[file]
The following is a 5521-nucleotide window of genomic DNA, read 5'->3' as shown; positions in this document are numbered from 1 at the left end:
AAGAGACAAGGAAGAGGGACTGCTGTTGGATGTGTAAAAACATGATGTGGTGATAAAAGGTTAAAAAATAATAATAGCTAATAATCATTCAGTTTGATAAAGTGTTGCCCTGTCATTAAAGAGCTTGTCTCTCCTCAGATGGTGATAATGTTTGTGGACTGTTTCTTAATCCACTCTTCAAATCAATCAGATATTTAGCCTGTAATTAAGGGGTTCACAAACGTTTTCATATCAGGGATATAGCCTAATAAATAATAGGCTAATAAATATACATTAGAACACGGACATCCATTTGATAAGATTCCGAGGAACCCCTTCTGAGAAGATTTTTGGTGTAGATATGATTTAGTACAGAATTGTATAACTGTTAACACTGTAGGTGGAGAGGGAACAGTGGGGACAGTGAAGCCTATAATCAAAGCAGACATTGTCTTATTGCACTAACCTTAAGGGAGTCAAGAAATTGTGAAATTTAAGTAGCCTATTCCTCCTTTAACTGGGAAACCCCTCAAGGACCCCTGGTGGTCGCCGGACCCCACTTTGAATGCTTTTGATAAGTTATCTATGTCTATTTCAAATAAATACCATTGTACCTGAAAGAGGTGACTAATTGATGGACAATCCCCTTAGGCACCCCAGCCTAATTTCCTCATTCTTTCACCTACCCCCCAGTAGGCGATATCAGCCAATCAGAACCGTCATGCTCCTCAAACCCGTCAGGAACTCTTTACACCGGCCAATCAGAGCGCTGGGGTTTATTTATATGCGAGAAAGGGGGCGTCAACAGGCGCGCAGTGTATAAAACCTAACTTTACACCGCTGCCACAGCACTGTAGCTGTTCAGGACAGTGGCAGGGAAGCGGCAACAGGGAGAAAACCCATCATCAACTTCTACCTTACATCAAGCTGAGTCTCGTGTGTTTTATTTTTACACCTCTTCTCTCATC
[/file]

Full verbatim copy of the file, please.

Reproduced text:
The following is a 5521-nucleotide window of genomic DNA, read 5'->3' as shown; positions in this document are numbered from 1 at the left end:
AAGAGACAAGGAAGAGGGACTGCTGTTGGATGTGTAAAAACATGATGTGGTGATAAAAGGTTAAAAAATAATAATAGCTAATAATCATTCAGTTTGATAAAGTGTTGCCCTGTCATTAAAGAGCTTGTCTCTCCTCAGATGGTGATAATGTTTGTGGACTGTTTCTTAATCCACTCTTCAAATCAATCAGATATTTAGCCTGTAATTAAGGGGTTCACAAACGTTTTCATATCAGGGATATAGCCTAATAAATAATAGGCTAATAAATATACATTAGAACACGGACATCCATTTGATAAGATTCCGAGGAACCCCTTCTGAGAAGATTTTTGGTGTAGATATGATTTAGTACAGAATTGTATAACTGTTAACACTGTAGGTGGAGAGGGAACAGTGGGGACAGTGAAGCCTATAATCAAAGCAGACATTGTCTTATTGCACTAACCTTAAGGGAGTCAAGAAATTGTGAAATTTAAGTAGCCTATTCCTCCTTTAACTGGGAAACCCCTCAAGGACCCCTGGTGGTCGCCGGACCCCACTTTGAATGCTTTTGATAAGTTATCTATGTCTATTTCAAATAAATACCATTGTACCTGAAAGAGGTGACTAATTGATGGACAATCCCCTTAGGCACCCCAGCCTAATTTCCTCATTCTTTCACCTACCCCCCAGTAGGCGATATCAGCCAATCAGAACCGTCATGCTCCTCAAACCCGTCAGGAACTCTTTACACCGGCCAATCAGAGCGCTGGGGTTTATTTATATGCGAGAAAGGGGGCGTCAACAGGCGCGCAGTGTATAAAACCTAACTTTACACCGCTGCCACAGCACTGTAGCTGTTCAGGACAGTGGCAGGGAAGCGGCAACAGGGAGAAAACCCATCATCAACTTCTACCTTACATCAAGCTGAGTCTCGTGTGTTTTATTTTTACACCTCTTCTCTCATC